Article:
Businesses must learn why customers are coming to this particular point of interaction so that the content delivered is relevant and useful.


Mapping the customer journey

Customers have often already started their purchase journey before a business finally sees them. However, once they are statistically represented as a visitor to a website, for example, the business can start collecting data about them – and should.

Intelligent Customer Relationship Management (CRM) systems like Salesforce can begin gathering information the moment a customer appears. If employed by all parts of the business, this data can be drawn later to deliver insights, which can help determine the content directed to the buyer, or even the products that should be advertised. Salesforce also allows marketers to automate content delivery, so it can be delivered at the right time and within pre-determined parameters.


The power of personalisation

Micro-moments provide data about a customer and these can later be used to personalise the customer experience. Customers will be more loyal to businesses that provide personalised experiences and even reject companies that don’t provide them.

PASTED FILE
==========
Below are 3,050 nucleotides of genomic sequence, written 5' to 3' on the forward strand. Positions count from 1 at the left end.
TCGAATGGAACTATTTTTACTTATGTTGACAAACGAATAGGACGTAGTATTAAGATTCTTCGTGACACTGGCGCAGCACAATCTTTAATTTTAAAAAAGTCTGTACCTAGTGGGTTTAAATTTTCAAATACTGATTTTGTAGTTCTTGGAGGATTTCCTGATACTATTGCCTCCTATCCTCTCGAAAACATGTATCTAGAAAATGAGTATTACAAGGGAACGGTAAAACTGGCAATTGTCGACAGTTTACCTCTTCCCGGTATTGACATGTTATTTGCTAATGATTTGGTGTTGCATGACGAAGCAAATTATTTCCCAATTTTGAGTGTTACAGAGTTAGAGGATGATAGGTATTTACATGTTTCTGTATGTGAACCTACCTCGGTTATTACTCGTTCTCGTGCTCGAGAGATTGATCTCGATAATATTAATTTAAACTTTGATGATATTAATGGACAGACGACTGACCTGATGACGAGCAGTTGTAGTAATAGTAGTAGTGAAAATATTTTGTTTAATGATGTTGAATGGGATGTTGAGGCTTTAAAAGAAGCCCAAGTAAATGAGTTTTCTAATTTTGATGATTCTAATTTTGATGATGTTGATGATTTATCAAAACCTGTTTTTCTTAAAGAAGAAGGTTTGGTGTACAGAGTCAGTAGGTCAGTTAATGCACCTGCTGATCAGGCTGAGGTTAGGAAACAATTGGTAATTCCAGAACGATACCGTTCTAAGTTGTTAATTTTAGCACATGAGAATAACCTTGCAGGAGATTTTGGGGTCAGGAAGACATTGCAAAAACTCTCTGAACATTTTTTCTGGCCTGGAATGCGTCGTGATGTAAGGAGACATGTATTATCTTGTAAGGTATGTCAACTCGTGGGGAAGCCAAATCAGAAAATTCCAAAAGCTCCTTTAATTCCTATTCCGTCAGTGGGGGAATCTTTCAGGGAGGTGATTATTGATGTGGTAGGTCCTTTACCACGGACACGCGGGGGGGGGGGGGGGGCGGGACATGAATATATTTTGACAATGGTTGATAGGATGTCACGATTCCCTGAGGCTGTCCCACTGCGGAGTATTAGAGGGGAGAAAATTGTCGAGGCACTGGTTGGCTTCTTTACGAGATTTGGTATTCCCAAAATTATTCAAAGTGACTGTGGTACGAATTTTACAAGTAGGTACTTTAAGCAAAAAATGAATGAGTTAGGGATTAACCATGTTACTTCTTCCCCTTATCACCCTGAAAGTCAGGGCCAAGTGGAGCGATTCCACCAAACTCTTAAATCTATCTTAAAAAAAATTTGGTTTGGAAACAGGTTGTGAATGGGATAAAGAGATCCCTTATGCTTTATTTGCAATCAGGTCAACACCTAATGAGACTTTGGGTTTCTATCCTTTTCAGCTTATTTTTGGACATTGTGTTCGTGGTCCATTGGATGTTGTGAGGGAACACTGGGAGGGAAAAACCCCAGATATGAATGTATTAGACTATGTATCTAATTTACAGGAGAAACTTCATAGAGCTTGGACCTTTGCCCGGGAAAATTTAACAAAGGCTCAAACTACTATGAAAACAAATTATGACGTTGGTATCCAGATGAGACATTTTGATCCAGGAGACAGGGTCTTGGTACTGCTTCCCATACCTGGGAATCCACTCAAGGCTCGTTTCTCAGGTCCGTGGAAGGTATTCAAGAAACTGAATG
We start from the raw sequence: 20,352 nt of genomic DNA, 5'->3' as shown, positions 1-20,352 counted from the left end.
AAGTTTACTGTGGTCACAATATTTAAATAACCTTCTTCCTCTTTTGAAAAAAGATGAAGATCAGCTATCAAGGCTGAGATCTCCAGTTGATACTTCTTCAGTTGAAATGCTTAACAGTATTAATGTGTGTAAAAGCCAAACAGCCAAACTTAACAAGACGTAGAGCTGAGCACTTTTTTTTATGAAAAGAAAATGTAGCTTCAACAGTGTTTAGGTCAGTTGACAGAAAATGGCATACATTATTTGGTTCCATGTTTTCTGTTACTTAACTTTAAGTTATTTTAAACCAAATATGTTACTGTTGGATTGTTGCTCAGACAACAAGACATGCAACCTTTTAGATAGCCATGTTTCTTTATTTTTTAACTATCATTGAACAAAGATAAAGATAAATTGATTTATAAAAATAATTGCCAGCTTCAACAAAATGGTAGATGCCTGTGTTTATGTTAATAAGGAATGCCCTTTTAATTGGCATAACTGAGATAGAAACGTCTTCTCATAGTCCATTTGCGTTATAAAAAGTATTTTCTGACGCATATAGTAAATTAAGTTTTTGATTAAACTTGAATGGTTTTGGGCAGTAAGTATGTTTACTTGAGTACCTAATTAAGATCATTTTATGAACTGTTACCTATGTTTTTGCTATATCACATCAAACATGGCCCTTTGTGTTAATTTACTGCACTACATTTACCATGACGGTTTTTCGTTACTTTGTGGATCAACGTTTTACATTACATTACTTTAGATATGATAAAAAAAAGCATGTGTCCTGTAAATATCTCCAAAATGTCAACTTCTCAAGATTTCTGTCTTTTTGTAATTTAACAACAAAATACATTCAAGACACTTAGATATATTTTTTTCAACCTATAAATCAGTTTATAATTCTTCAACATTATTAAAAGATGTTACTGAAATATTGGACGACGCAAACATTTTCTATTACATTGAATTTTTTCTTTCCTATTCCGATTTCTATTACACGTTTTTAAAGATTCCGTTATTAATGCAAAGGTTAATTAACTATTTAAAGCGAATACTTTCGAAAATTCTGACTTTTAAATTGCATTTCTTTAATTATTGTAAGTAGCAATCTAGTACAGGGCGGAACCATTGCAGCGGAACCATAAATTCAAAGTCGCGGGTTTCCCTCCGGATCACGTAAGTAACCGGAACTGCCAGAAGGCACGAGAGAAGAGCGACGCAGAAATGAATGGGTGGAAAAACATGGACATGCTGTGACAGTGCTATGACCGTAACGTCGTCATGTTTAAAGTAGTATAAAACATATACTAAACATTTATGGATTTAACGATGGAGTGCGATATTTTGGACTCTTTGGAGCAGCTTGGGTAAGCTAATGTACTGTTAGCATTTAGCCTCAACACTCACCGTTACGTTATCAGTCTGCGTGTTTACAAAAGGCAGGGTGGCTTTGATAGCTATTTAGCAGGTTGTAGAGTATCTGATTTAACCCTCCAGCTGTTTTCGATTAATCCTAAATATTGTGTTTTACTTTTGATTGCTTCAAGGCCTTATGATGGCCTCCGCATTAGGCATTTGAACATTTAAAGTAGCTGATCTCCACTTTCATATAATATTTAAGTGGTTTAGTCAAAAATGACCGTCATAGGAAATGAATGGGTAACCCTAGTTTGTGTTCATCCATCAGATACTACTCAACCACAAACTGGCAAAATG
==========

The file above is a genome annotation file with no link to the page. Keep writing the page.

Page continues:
The more information a business collates during these micro-moments of interaction, the more powerful a CRM’s insights and the better marketers can use personal communication channels like email, SMS and social media. The first micro-moment between brand and customer is obviously very important, because it determines whether the customer journey continues and whether the brand finds out anything more about the customer.


Consistency is critical

If personalisation of the experience helps a brand or business develop a relationship over time, it is critical that all future micro-moments provide a consistent experience. A Salesforce “State of the Connected Customer” report found that 73 per cent of customers will change brands if service isn’t consistent across digital and non-digital experiences and half of consumers were likely to change brands if their needs aren’t anticipated.

These statistics suggest that customers expect a consistent experience. That means the first micro-moment sets the tone for the customer-brand relationship. If that starts off well, it is crucial to then gather data, ensure there is a powerful enough tool like Salesforce to develop insights and personalise interactions, and a flexible team who can make service standards in the non-digital realm consistent.

While a micro-moment has a huge impact on future customer interaction, it is also an incredible opportunity to deliver a positive experience itself.


What Blirt does

At Blirt, we specialise in helping small and medium enterprises transform themselves across sales, marketing, service and finance, with the objective of improving the digital experience. We can help you deliver amazing customer experiences throughout the entire customer journey, including in micro-moments.

If you would like to find out more, we can book a discovery call to find out what you need and tell you more about our approach.